The Board filed a motion to consolidate both cases with the District Court, which granted the motion on March 11th. The Board further rebuked the claim for injunctive relief, stating that not only would the injunction not prevent irreparable harm, but that the injunction would, in itself, cause harm to consumers who would be obliged to pay dual compensation.
In a decision rendered on March 30th Judge Beryl A. Howell dismissed the plaintiff’s request, stating that “although NAMB’s demonstration that its members face substantial irreparable harm is compelling, the Court must consider the plaintiff’s harm against both the public interest furthered through the Rule, and the fact that the plaintiffs have not demonstrated a likelihood of success on the merits.” (see National Ass’n of Mortg. Brokers v. Board of Governors of the Federal Reserve System, et al., 2011 WL 1158432, 24 [D.D.C., 2011])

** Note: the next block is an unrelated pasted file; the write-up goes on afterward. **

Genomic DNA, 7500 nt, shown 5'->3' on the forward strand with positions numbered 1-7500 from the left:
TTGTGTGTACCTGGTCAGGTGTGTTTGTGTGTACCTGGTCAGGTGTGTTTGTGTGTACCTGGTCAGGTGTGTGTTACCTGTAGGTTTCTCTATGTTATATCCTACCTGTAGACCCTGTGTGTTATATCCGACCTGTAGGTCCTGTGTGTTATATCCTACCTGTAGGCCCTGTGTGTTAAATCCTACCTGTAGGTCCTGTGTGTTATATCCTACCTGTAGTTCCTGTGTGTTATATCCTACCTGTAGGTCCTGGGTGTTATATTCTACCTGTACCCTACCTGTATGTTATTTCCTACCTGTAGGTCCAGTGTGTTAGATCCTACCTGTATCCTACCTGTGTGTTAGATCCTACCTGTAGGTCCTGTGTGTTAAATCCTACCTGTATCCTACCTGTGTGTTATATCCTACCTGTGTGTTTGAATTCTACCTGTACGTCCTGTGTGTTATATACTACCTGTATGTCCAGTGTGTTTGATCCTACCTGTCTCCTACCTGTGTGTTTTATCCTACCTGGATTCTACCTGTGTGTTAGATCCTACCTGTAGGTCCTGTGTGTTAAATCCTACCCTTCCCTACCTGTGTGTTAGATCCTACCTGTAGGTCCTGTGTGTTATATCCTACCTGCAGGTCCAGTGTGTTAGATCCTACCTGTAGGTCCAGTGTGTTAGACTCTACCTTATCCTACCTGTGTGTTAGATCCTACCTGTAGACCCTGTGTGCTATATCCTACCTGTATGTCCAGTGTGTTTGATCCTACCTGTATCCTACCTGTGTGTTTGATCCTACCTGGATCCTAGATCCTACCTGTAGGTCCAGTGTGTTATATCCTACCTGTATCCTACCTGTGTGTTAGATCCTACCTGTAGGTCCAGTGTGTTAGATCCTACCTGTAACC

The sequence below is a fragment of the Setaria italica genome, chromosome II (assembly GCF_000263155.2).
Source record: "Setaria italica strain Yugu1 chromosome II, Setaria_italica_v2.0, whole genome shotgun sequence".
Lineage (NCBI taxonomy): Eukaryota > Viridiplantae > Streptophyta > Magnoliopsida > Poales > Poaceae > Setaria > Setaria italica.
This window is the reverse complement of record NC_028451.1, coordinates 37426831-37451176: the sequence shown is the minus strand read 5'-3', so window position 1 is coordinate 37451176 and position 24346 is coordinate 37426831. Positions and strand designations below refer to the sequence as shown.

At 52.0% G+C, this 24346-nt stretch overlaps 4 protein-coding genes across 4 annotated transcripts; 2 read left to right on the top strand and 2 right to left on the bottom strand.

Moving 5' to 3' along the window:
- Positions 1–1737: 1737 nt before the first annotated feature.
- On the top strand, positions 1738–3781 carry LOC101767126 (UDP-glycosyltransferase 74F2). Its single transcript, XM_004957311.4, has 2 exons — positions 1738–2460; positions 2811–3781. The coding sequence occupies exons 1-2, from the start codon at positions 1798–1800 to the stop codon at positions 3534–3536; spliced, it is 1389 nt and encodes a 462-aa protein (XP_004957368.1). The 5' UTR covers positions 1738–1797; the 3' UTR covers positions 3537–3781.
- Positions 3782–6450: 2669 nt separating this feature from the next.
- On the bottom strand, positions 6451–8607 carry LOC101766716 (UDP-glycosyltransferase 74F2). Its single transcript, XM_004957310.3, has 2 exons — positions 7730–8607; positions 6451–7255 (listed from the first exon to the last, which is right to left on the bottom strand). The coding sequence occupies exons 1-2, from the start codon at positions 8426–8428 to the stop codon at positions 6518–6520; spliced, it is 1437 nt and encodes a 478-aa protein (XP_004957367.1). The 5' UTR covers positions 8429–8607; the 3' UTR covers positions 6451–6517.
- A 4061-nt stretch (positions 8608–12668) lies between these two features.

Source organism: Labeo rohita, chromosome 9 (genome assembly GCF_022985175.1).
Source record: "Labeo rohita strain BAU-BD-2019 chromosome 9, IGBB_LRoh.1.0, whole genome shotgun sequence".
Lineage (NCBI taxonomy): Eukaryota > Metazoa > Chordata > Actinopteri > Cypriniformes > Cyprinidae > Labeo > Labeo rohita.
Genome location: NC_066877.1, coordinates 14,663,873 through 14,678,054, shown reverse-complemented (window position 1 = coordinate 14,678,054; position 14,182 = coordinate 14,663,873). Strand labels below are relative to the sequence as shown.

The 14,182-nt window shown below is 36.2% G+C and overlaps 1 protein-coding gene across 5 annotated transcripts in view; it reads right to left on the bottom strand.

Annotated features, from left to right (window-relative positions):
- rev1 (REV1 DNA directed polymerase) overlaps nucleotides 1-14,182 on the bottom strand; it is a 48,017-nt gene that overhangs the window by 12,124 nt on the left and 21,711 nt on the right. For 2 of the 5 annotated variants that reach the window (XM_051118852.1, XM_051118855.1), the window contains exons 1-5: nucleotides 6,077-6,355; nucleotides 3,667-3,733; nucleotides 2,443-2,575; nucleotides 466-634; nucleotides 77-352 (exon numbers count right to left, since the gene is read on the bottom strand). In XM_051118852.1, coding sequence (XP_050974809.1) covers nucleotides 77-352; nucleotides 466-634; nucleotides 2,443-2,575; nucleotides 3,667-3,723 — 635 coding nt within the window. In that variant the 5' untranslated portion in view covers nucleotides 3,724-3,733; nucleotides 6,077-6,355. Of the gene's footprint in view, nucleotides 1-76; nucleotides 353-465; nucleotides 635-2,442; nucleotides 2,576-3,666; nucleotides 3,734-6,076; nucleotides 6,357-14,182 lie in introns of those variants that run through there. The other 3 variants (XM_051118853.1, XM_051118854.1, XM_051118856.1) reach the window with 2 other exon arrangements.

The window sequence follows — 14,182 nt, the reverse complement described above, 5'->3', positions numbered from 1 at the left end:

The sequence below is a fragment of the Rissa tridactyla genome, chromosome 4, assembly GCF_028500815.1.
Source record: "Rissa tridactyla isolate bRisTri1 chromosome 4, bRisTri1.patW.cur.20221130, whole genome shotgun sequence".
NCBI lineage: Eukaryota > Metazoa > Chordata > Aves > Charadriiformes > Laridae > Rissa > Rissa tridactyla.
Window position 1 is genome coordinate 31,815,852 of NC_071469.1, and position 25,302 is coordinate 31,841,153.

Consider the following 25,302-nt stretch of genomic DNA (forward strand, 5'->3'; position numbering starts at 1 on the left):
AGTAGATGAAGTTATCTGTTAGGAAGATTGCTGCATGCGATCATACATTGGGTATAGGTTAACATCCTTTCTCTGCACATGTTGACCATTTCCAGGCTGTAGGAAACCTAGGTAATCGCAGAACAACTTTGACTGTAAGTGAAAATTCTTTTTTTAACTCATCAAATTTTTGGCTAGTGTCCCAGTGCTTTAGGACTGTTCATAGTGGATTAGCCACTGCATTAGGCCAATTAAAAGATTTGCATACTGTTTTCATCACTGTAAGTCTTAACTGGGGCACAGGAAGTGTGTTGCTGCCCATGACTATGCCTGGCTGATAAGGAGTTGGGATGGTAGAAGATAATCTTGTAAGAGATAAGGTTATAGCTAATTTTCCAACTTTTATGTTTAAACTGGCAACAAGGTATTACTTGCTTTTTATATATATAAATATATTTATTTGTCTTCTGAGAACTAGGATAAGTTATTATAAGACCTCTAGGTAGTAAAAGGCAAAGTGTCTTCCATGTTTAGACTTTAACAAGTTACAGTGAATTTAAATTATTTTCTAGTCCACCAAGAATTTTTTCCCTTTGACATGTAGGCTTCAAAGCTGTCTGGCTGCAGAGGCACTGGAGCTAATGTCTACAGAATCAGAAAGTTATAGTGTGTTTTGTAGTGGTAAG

The plaintiff’s filed for an appeal to the United States Court of Appeals which, late on March 31st, granted a temporary stay of the rule until they provided further orders. The Appeals Court, though granting the stay, was quick to state that this stay was granted for the Court to be given sufficient time to review the merits of the injunction, but that such a stay was not, in itself, a ruling on those merits. Both parties were given, at various times, deadlines for filing briefs and replies until April 5th.
On April 5th, the Appeals Court not only lifted the stay, but also ordered that the motions for emergency relief be denied, because, according to the Court, the plaintiffs “have not satisfied the stringent standards required for a stay pending appeal.”
At the current moment, the rule, which is primarily codified as 12 CFR §226.36(e), is in full effect. However, litigation continues over whether the Board had the authority, under the Truth-in-Lending Act and the Dodd-Frank Act, to implement this rule. The Court of Appeals has set deadlines for both parties’ various papers and motions to be filed throughout May, with any Dispositive Motions to be filed by May 20, 2011. It is suspected that it may take at least another two months for the Court’s ruling on this matter.